In the spring of 2013 I made several early morning visits to the Trust land, armed with binoculars and large-scale map extracts, in order to plot the presence of breeding birds. As the season proceeded, it became (fairly) clear which individuals were permanent residents and where their territories were centred, which were just passing through and, most frustratingly, those which popped up now and again.
While the presence of territorial males came mostly from song, I was also noting evidence which would confirm breeding: the carrying of nest material, birds visiting an apparent nest-site, the carrying of food or the presence of recently-fledged young. This followed the procedure of the BTO Breeding Bird Atlas. To avoid disturbance, I made no special efforts to seek out the nests themselves.
Each visit’s map ended up crowded with information, the summative map confusingly so but in the end I had a reasonable idea of the birds involved and their respective numbers. About 25 species definitely bred, a few more probably and then there were several species which regularly fed on or sang from Trust land but appeared to nest in adjoining gardens.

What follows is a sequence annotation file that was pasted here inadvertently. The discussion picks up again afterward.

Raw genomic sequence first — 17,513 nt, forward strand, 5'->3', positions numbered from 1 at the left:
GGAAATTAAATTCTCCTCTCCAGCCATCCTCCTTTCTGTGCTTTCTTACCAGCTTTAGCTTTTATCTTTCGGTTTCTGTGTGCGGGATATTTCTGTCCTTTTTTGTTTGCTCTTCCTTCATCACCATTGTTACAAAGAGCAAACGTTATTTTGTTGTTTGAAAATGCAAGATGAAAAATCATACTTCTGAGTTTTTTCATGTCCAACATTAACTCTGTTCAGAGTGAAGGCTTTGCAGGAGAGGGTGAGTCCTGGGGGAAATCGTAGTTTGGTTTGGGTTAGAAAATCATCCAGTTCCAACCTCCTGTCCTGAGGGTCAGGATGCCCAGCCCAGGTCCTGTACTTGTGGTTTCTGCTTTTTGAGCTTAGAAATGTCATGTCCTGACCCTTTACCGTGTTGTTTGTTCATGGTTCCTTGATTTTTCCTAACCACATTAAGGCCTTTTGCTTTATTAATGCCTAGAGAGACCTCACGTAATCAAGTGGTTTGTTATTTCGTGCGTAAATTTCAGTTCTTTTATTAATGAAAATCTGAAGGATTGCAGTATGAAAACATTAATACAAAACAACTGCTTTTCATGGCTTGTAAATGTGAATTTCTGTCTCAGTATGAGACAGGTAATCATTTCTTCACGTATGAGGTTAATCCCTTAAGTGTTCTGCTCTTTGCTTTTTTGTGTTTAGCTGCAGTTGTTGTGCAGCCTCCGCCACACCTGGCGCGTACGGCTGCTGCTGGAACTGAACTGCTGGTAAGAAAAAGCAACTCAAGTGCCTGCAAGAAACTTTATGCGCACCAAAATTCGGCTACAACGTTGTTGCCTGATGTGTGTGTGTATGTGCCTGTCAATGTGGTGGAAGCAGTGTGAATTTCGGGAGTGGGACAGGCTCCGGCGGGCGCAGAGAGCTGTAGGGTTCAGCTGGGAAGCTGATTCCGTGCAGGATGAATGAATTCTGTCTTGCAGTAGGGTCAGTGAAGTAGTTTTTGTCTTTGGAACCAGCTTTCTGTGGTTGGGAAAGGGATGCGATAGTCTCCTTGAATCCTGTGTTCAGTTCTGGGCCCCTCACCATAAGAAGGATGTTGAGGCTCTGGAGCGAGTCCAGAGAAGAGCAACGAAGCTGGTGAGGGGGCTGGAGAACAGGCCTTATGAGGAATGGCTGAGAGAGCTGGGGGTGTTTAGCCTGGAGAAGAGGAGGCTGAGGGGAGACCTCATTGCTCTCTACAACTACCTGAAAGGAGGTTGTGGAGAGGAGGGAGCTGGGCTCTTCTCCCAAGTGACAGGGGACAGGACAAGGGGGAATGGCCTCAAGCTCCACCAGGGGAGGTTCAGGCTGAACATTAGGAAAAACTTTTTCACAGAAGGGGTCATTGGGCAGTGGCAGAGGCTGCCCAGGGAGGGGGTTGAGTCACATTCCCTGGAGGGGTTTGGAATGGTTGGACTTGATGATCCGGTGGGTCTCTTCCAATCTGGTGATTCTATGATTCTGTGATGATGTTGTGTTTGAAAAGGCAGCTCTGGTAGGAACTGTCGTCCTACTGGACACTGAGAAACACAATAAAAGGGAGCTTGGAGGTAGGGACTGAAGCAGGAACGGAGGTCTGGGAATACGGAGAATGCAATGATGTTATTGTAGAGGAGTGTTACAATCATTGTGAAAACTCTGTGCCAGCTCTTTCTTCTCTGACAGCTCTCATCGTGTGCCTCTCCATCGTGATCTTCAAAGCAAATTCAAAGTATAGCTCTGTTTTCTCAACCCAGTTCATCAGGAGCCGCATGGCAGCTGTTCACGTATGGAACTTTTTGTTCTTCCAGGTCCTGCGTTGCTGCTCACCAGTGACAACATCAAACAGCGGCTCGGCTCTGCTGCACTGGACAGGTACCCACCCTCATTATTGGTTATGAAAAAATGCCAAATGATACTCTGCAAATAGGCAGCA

As you might expect, common birds such as Blackbird, Chaffinch, Woodpigeon, Dunnock & Wren made up the bulk of the breeding population though a surprise was the relatively small number of Robins – perhaps not enough dense, low scrub? They were outnumbered by Reed Warblers, though these are at half their former density, thanks to loss of reed along the canal. Song Thrushes, declining in many parts of the UK, were well represented. They sang from the tops of the blackthorn scrub and probably foraged for snails in its depths.
Along the canal, the predictable Moorhens & Mallards were joined by single pairs of Tufted Ducks & Coots, while the strangled squeal of a Water Rail was heard from reeds on a couple of occasions.
Breeding summer visitors included Chiffchaffs, Sedge & Reed Warblers, Blackcaps, Common & Lesser Whitethroats and, on one date, a Cuckoo. Cetti’s Warbler, a bird which first nested in the UK in 1972, has done so on the Trust land for several years and was singing strongly on the first two visits but then disappeared.
Following the clearance of some blocks of blackthorn there are patches of ground devoid of nesting habitat for this season, so I would expect numbers to be down in 2014. With the increase in variety of nest-sites and greater production of their seed and insect food, however, numbers and variety of breeding birds should quickly recover.